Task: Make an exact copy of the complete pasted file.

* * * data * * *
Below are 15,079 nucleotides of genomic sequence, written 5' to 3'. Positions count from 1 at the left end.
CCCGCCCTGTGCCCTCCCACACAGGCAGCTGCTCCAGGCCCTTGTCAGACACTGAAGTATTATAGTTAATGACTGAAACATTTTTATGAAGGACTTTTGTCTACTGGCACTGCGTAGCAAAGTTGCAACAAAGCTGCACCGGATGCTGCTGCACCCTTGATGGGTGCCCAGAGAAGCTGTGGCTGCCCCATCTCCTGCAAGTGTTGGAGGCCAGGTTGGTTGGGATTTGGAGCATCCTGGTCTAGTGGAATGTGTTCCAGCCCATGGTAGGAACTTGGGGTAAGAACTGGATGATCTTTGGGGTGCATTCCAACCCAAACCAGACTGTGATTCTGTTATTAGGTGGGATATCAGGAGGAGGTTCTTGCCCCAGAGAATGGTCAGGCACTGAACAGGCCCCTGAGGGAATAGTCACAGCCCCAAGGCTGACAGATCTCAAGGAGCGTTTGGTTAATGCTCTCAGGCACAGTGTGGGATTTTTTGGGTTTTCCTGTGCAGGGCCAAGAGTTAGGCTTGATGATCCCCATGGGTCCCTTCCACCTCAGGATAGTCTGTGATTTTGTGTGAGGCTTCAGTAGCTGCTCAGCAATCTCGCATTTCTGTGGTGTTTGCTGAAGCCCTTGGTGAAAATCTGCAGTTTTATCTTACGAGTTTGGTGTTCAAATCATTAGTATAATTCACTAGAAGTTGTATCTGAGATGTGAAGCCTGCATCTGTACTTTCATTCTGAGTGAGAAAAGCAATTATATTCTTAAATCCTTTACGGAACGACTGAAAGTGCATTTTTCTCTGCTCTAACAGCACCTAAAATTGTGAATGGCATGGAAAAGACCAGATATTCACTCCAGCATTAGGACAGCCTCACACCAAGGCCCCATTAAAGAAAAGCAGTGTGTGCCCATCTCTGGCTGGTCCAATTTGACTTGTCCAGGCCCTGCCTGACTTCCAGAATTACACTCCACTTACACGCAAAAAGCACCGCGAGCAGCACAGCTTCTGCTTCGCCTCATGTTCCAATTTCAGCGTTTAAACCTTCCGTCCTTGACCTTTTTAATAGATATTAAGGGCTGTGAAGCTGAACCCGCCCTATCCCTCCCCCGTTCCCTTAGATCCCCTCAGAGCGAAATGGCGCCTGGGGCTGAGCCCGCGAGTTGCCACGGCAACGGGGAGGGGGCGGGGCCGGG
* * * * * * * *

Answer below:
Below are 15,079 nucleotides of genomic sequence, written 5' to 3'. Positions count from 1 at the left end.
CCCGCCCTGTGCCCTCCCACACAGGCAGCTGCTCCAGGCCCTTGTCAGACACTGAAGTATTATAGTTAATGACTGAAACATTTTTATGAAGGACTTTTGTCTACTGGCACTGCGTAGCAAAGTTGCAACAAAGCTGCACCGGATGCTGCTGCACCCTTGATGGGTGCCCAGAGAAGCTGTGGCTGCCCCATCTCCTGCAAGTGTTGGAGGCCAGGTTGGTTGGGATTTGGAGCATCCTGGTCTAGTGGAATGTGTTCCAGCCCATGGTAGGAACTTGGGGTAAGAACTGGATGATCTTTGGGGTGCATTCCAACCCAAACCAGACTGTGATTCTGTTATTAGGTGGGATATCAGGAGGAGGTTCTTGCCCCAGAGAATGGTCAGGCACTGAACAGGCCCCTGAGGGAATAGTCACAGCCCCAAGGCTGACAGATCTCAAGGAGCGTTTGGTTAATGCTCTCAGGCACAGTGTGGGATTTTTTGGGTTTTCCTGTGCAGGGCCAAGAGTTAGGCTTGATGATCCCCATGGGTCCCTTCCACCTCAGGATAGTCTGTGATTTTGTGTGAGGCTTCAGTAGCTGCTCAGCAATCTCGCATTTCTGTGGTGTTTGCTGAAGCCCTTGGTGAAAATCTGCAGTTTTATCTTACGAGTTTGGTGTTCAAATCATTAGTATAATTCACTAGAAGTTGTATCTGAGATGTGAAGCCTGCATCTGTACTTTCATTCTGAGTGAGAAAAGCAATTATATTCTTAAATCCTTTACGGAACGACTGAAAGTGCATTTTTCTCTGCTCTAACAGCACCTAAAATTGTGAATGGCATGGAAAAGACCAGATATTCACTCCAGCATTAGGACAGCCTCACACCAAGGCCCCATTAAAGAAAAGCAGTGTGTGCCCATCTCTGGCTGGTCCAATTTGACTTGTCCAGGCCCTGCCTGACTTCCAGAATTACACTCCACTTACACGCAAAAAGCACCGCGAGCAGCACAGCTTCTGCTTCGCCTCATGTTCCAATTTCAGCGTTTAAACCTTCCGTCCTTGACCTTTTTAATAGATATTAAGGGCTGTGAAGCTGAACCCGCCCTATCCCTCCCCCGTTCCCTTAGATCCCCTCAGAGCGAAATGGCGCCTGGGGCTGAGCCCGCGAGTTGCCACGGCAACGGGGAGGGGGCGGGGCCGGG